Grandma Moses began painting at the age of 78, becoming enormously successful throughout her remaining 23 years. In the words of her obituary in the New York Times:
Grandma Moses, the spry, indomitable "genuine American primitive" who became one of the country's most famous painters in her late seventies, died here today at the age of 101 […] The simple realism, nostalgic atmosphere and luminous color with which Grandma Moses portrayed homely farm life and rural countryside won her a wide following. She was able to capture the excitement of winter's first snow, Thanksgiving preparations and the new, young green of oncoming spring. Gay color, action and humor enlivened her portrayals of such simple farm activities as maple sugaring, soap-making, candle-making, haying, berrying and the making of apple butter. In person, Grandma Moses charmed wherever she went. A tiny, lively woman with mischievous gray eyes and a quick wit, she could be sharp-tongued with a sycophant and stern with an errant grandchild. Cheerful as a cricket, even in her last years, she continued to be keenly observant of all that went on around her. Until her last birthday, Sept. 7, she rarely failed to do a little painting every day.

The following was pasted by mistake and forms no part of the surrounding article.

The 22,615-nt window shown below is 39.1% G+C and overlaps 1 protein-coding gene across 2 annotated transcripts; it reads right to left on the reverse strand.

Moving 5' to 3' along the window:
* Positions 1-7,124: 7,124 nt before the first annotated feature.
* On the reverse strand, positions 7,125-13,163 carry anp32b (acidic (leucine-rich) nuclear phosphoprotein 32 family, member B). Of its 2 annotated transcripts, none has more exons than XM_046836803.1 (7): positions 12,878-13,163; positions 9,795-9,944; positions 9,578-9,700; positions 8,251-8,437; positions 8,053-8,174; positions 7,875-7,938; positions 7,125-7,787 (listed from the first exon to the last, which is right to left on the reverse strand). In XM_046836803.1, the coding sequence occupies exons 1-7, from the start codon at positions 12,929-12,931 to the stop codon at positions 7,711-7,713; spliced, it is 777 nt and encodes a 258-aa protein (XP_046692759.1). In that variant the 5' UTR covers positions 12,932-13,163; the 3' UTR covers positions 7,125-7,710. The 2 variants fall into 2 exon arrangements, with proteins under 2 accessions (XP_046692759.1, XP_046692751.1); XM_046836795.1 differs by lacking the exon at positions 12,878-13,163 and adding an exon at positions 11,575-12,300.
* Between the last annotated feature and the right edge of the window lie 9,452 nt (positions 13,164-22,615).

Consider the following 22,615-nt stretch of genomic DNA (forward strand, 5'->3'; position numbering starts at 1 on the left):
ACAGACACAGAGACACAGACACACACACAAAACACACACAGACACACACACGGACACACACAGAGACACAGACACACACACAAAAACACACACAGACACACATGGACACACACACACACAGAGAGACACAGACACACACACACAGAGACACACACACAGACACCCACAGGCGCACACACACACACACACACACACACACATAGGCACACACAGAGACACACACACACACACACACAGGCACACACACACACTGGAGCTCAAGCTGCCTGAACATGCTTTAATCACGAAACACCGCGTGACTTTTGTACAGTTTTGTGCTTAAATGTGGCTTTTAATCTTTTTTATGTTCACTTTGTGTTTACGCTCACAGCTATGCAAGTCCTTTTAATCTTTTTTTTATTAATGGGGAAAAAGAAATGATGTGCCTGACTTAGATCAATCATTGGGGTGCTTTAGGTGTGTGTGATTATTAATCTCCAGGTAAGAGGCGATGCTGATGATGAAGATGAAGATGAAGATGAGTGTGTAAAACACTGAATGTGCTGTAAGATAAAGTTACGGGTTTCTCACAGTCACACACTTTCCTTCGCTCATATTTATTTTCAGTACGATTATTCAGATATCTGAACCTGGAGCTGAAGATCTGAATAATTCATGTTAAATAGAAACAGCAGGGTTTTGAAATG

Apple Butter Making demonstrates exactly this. It reminds one of the same type of domesticity as embroidery, one which is perhaps made up more of memory and longing than of physical reality.
“Madeleine Dring was born on the moon… Arriving on a speck of cosmic dust she came face to face with the human race and has never really recovered.”
The multi-talented Madeleine Dring has a widely varied output, from film scores, ballet and opera, to chamber and solo works. She has an unerring eye for good song lyrics; her songs still appear in exam repertoire lists, and on recital-hall platforms. Unfortunately, much of her other output seems sadly neglected, even the oboe music written for her husband, oboist Roger Lord. It is perhaps a result of how brilliantly easy Doing makes her music sound - the Color Suite, of which Blue Air is the second movement, is a case in point. The five-movement work, with each one based on a different color, borrows heavily from jazz idioms. It is a wonderfully crafted piece of music, and roves that virtuosity is not a requirement for musical worth.